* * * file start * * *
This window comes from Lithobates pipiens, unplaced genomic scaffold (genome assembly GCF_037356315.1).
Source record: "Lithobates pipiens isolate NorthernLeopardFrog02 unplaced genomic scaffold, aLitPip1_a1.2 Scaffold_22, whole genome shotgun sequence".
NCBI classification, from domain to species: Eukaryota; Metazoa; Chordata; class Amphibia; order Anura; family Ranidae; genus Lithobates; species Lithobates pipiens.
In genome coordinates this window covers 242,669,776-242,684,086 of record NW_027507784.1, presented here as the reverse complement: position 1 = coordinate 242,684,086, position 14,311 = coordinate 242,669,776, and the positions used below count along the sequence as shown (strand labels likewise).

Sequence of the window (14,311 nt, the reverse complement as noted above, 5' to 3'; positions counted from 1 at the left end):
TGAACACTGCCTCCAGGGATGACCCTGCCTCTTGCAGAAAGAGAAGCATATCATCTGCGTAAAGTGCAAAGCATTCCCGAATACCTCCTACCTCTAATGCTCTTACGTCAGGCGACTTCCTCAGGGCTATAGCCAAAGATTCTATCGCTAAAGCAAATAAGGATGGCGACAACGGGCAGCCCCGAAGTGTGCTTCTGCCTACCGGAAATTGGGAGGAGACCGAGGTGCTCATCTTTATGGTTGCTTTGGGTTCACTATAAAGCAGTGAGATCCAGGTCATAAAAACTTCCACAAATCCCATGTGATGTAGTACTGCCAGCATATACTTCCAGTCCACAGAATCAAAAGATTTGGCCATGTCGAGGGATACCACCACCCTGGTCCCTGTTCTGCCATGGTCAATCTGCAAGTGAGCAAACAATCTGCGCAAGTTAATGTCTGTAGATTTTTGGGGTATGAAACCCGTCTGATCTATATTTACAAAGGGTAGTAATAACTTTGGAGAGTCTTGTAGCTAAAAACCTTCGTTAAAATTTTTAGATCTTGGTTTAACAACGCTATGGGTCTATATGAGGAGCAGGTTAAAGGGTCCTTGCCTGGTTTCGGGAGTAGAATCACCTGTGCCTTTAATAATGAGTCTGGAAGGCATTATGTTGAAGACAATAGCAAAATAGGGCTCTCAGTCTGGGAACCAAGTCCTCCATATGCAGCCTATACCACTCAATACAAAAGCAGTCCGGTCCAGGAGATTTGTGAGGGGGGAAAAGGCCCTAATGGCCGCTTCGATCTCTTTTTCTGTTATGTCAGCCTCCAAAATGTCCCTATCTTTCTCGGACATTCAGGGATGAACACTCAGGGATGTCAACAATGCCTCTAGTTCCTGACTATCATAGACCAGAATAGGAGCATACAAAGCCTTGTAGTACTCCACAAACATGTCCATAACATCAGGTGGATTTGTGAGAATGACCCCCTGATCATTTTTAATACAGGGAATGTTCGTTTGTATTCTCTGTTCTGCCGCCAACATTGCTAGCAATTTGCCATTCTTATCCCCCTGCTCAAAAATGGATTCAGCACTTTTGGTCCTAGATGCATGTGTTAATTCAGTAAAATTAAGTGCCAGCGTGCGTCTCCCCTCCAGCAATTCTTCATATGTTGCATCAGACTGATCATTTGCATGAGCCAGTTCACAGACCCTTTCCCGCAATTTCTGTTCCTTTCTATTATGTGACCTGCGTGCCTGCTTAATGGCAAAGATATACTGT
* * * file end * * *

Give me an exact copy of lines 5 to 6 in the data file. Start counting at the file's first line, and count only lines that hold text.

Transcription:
Sequence of the window (14,311 nt, the reverse complement as noted above, 5' to 3'; positions counted from 1 at the left end):
TGAACACTGCCTCCAGGGATGACCCTGCCTCTTGCAGAAAGAGAAGCATATCATCTGCGTAAAGTGCAAAGCATTCCCGAATACCTCCTACCTCTAATGCTCTTACGTCAGGCGACTTCCTCAGGGCTATAGCCAAAGATTCTATCGCTAAAGCAAATAAGGATGGCGACAACGGGCAGCCCCGAAGTGTGCTTCTGCCTACCGGAAATTGGGAGGAGACCGAGGTGCTCATCTTTATGGTTGCTTTGGGTTCACTATAAAGCAGTGAGATCCAGGTCATAAAAACTTCCACAAATCCCATGTGATGTAGTACTGCCAGCATATACTTCCAGTCCACAGAATCAAAAGATTTGGCCATGTCGAGGGATACCACCACCCTGGTCCCTGTTCTGCCATGGTCAATCTGCAAGTGAGCAAACAATCTGCGCAAGTTAATGTCTGTAGATTTTTGGGGTATGAAACCCGTCTGATCTATATTTACAAAGGGTAGTAATAACTTTGGAGAGTCTTGTAGCTAAAAACCTTCGTTAAAATTTTTAGATCTTGGTTTAACAACGCTATGGGTCTATATGAGGAGCAGGTTAAAGGGTCCTTGCCTGGTTTCGGGAGTAGAATCACCTGTGCCTTTAATAATGAGTCTGGAAGGCATTATGTTGAAGACAATAGCAAAATAGGGCTCTCAGTCTGGGAACCAAGTCCTCCATATGCAGCCTATACCACTCAATACAAAAGCAGTCCGGTCCAGGAGATTTGTGAGGGGGGAAAAGGCCCTAATGGCCGCTTCGATCTCTTTTTCTGTTATGTCAGCCTCCAAAATGTCCCTATCTTTCTCGGACATTCAGGGATGAACACTCAGGGATGTCAACAATGCCTCTAGTTCCTGACTATCATAGACCAGAATAGGAGCATACAAAGCCTTGTAGTACTCCACAAACATGTCCATAACATCAGGTGGATTTGTGAGAATGACCCCCTGATCATTTTTAATACAGGGAATGTTCGTTTGTATTCTCTGTTCTGCCGCCAACATTGCTAGCAATTTGCCATTCTTATCCCCCTGCTCAAAAATGGATTCAGCACTTTTGGTCCTAGATGCATGTGTTAATTCAGTAAAATTAAGTGCCAGCGTGCGTCTCCCCTCCAGCAATTCTTCATATGTTGCATCAGACTGATCATTTGCATGAGCCAGTTCACAGACCCTTTCCCGCAATTTCTGTTCCTTTCTATTATGTGACCTGCGTGCCTGCTTAATGGCAAAGATATACTGT